The Corner

‘Hoover Economics’

It has been amusing to watch Senate Budget Chairman Kent Conrad (D., N.D.), who for years decried what can now be viewed as relatively tiny Bush-era deficits, defend President Obama’s plan to triple the national debt in ten years. It’s even more ridiculous to see him deride those who object to the idea as “going back to Hoover economics” — you can watch it here if you like.

That’s going back to Hoover economics. The notion that the government doesn’t have much of a role, that the market will correct itself on its own. It didn’t work in the Great Depression, it wouldn’t work here, and even the previous administration recognized that.

Hoover, a progressive Republican, believed in no such notion. A ready believer in government intervention in the marketplace, he created the Federal Farm Board and began the virtual nationalization of agriculture in the United States before the stock market crash of 1929. He started the Reconstruction Finance Corporation, which one could think of as the TARP of its own era and which later played a role in FDR’s New Deal. In his August 11, 1932 speech accepting nomination for re-election, Hoover summarized his own economic record thus:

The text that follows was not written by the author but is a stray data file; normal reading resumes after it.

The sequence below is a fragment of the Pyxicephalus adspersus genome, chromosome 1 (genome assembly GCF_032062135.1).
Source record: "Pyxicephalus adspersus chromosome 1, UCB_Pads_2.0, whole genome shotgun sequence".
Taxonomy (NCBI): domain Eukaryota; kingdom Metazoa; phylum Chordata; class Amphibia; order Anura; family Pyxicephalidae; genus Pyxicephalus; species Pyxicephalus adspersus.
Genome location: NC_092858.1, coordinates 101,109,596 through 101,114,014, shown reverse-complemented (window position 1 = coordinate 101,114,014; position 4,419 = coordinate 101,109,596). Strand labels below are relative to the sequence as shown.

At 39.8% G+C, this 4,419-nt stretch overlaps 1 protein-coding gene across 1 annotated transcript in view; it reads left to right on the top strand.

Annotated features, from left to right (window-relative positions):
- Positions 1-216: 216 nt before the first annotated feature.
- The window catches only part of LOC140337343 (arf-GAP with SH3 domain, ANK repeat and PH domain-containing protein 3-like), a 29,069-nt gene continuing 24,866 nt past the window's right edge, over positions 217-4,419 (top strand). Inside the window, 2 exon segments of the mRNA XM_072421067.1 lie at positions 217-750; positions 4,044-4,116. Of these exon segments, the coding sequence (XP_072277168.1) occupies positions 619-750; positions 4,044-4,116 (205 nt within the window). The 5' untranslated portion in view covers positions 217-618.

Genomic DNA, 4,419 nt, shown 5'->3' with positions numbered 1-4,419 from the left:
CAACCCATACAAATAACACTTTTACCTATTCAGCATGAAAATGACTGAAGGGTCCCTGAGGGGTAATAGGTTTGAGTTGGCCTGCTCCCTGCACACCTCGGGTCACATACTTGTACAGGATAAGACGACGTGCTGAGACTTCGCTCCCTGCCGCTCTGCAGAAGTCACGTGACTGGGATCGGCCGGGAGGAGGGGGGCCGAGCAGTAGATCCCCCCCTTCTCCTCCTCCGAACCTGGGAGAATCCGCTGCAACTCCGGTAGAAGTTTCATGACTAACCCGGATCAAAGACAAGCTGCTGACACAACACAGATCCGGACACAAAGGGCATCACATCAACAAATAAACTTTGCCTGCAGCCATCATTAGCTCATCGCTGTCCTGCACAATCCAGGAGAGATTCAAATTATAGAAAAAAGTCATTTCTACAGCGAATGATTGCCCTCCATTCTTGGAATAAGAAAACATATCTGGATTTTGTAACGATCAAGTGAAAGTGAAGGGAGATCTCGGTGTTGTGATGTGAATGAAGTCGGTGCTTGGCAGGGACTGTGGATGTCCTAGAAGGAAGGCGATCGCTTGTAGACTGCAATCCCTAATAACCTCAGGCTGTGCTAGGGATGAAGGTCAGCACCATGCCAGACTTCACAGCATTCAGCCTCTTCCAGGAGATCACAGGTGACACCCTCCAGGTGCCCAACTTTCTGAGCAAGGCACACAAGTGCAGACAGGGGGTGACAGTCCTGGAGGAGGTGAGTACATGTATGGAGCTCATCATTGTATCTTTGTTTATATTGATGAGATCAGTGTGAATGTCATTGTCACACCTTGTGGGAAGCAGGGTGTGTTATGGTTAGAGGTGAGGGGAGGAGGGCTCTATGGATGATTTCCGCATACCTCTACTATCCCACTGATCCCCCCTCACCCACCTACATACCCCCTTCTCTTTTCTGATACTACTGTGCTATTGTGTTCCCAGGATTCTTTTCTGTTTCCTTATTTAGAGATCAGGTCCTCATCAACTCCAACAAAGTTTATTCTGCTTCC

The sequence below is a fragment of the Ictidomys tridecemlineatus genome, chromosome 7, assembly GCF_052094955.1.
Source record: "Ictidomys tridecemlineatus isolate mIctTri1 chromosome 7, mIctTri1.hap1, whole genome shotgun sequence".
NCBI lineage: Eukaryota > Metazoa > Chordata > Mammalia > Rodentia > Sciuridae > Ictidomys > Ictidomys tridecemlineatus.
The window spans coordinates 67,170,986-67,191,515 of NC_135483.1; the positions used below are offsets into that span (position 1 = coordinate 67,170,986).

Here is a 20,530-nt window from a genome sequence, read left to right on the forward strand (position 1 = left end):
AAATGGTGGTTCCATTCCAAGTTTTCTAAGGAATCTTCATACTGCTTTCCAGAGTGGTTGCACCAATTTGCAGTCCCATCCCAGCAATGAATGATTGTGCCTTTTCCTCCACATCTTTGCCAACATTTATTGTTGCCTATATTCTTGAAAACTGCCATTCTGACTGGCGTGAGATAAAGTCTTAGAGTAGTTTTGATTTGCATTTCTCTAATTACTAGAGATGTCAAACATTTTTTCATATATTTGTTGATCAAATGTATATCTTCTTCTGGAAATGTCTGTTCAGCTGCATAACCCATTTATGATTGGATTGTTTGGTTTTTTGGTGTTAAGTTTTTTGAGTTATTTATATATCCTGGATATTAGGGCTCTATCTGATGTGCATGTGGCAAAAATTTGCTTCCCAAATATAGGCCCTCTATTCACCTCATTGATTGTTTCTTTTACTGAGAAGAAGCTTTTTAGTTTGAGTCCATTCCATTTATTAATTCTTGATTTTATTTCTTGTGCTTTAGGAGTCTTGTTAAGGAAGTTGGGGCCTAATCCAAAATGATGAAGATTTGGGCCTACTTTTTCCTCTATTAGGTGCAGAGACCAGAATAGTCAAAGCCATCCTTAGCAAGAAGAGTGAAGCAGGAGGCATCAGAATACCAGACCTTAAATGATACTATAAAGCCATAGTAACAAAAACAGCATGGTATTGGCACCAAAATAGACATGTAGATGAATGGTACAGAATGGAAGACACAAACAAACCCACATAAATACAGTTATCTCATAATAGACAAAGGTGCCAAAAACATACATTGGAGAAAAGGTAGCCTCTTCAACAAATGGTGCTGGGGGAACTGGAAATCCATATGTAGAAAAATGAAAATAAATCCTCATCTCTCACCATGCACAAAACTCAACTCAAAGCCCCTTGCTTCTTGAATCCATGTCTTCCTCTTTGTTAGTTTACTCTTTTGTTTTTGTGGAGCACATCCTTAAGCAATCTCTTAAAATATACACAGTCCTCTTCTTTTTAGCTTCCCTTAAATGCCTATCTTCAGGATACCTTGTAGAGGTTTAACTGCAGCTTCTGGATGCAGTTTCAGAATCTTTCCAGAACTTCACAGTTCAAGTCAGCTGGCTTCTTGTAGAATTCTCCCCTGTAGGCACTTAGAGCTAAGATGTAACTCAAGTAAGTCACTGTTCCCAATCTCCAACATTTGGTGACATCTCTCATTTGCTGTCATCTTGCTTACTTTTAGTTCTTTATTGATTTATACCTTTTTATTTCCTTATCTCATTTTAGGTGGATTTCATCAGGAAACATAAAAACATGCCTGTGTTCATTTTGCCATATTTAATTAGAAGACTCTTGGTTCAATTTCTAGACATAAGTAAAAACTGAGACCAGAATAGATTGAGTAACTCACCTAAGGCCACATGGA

Two courses were open to us. We might have done nothing. That would have been utter ruin. Instead, we met the situation with proposals to private business and to the Congress of the most gigantic program of economic defense and counterattack ever evolved in the history of the Republic. We put that program in action.

Our measures have repelled these attacks of fear and panic . . . We have used the credit of the Government to aid and protect our institutions, both public and private. We have provided methods and assurances that none suffer from hunger or cold amongst our people. We have instituted measures to assist our farmers and our homeowners. We have created vast agencies for employment.

These or similar lines could easily be delivered today by President Obama or Secretary Geithner. Hoover did promise balanced budgets instead of large deficits during the 1932 election, but his opponent, FDR, promised the same thing. Hoover was by no means a laissez-faire president. Only historical ignorance, which is sadly pervasive, could allow Conrad to use him as the straw man as he defends the reckless levels of spending that this administration proposes.


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